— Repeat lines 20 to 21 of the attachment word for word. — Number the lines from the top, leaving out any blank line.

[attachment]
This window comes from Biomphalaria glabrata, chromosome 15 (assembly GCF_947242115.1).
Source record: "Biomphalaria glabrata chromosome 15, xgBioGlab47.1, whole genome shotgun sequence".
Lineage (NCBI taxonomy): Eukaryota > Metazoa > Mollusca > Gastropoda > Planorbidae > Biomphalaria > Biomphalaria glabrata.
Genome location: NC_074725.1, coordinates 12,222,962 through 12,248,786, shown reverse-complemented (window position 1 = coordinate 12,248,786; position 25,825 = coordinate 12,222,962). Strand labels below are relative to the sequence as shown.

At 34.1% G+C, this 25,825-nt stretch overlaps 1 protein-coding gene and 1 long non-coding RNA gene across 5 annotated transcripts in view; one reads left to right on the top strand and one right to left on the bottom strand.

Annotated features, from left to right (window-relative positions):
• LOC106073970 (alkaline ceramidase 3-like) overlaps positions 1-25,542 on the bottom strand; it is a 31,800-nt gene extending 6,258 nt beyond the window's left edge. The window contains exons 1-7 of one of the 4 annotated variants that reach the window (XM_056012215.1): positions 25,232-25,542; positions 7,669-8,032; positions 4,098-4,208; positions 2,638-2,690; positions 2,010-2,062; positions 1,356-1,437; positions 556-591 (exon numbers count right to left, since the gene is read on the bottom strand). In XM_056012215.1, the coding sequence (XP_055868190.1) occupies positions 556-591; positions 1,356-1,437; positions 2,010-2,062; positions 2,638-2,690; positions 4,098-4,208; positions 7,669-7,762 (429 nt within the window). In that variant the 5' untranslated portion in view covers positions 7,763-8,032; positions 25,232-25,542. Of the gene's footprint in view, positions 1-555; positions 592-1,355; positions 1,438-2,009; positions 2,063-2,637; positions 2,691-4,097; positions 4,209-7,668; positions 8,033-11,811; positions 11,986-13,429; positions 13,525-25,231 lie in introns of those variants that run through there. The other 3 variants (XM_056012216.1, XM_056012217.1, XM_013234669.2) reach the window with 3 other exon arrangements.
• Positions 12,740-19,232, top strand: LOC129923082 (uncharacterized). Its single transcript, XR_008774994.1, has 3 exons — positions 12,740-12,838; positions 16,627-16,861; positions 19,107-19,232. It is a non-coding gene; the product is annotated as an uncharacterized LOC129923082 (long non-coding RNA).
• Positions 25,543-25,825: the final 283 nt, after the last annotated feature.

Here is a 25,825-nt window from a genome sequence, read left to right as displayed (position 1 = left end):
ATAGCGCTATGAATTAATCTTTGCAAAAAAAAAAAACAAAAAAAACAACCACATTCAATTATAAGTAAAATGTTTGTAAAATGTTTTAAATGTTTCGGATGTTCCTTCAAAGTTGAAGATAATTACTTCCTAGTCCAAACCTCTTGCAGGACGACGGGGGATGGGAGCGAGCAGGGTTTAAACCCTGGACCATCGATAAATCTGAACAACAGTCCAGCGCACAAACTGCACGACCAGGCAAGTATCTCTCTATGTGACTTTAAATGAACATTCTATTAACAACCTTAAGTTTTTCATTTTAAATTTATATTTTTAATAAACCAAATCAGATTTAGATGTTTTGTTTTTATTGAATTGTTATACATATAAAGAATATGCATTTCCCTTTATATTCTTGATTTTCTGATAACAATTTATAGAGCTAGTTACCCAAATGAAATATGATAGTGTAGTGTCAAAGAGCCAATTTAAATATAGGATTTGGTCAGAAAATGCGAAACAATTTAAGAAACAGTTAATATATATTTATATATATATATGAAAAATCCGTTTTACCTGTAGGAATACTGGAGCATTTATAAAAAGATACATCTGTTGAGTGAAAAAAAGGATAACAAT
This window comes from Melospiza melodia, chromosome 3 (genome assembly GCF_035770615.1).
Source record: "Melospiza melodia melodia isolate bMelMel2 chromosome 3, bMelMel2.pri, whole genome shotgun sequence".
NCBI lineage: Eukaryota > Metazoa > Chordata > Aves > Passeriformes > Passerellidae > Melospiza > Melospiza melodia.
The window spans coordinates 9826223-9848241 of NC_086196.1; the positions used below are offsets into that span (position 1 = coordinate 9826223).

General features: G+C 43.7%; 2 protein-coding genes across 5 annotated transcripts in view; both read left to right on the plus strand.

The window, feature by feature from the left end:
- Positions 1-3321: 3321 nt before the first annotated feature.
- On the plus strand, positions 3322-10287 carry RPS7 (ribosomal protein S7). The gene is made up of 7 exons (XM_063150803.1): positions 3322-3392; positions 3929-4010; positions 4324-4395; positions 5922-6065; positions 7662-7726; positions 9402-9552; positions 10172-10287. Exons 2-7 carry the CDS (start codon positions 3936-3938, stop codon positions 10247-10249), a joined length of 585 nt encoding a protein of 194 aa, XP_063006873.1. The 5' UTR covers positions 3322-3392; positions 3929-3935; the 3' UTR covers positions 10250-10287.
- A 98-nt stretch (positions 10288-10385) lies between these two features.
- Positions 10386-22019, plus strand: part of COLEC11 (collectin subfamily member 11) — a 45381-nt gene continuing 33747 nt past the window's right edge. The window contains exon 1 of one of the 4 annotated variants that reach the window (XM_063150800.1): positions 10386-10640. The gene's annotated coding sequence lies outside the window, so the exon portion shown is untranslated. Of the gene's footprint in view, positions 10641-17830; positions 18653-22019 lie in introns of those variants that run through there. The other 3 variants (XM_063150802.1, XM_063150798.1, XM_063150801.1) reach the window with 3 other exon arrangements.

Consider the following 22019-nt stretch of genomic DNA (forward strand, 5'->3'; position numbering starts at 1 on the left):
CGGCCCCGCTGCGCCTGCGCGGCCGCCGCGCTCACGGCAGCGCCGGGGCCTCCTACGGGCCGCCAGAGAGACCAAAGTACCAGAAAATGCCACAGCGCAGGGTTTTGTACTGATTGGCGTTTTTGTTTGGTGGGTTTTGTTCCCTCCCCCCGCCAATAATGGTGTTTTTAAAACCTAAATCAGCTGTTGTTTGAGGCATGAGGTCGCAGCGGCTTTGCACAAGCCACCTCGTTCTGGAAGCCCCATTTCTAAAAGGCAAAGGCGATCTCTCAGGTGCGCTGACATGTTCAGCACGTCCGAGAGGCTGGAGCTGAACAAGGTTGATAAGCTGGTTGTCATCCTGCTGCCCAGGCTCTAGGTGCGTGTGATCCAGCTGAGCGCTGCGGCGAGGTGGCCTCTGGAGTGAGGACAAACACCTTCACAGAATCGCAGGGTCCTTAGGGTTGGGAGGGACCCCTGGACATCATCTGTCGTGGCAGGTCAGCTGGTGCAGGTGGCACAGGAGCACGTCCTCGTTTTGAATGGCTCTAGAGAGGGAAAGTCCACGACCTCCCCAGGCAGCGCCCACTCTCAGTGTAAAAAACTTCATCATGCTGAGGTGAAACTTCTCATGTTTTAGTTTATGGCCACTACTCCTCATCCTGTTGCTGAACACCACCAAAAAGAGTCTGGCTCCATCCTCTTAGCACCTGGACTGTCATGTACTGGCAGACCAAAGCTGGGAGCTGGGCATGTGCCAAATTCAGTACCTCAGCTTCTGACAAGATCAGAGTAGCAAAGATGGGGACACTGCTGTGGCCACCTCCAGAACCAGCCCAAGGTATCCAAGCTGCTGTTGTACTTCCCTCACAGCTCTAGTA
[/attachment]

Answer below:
- A 98-nt stretch (positions 10288-10385) lies between these two features.
- Positions 10386-22019, plus strand: part of COLEC11 (collectin subfamily member 11) — a 45381-nt gene continuing 33747 nt past the window's right edge. The window contains exon 1 of one of the 4 annotated variants that reach the window (XM_063150800.1): positions 10386-10640. The gene's annotated coding sequence lies outside the window, so the exon portion shown is untranslated. Of the gene's footprint in view, positions 10641-17830; positions 18653-22019 lie in introns of those variants that run through there. The other 3 variants (XM_063150802.1, XM_063150798.1, XM_063150801.1) reach the window with 3 other exon arrangements.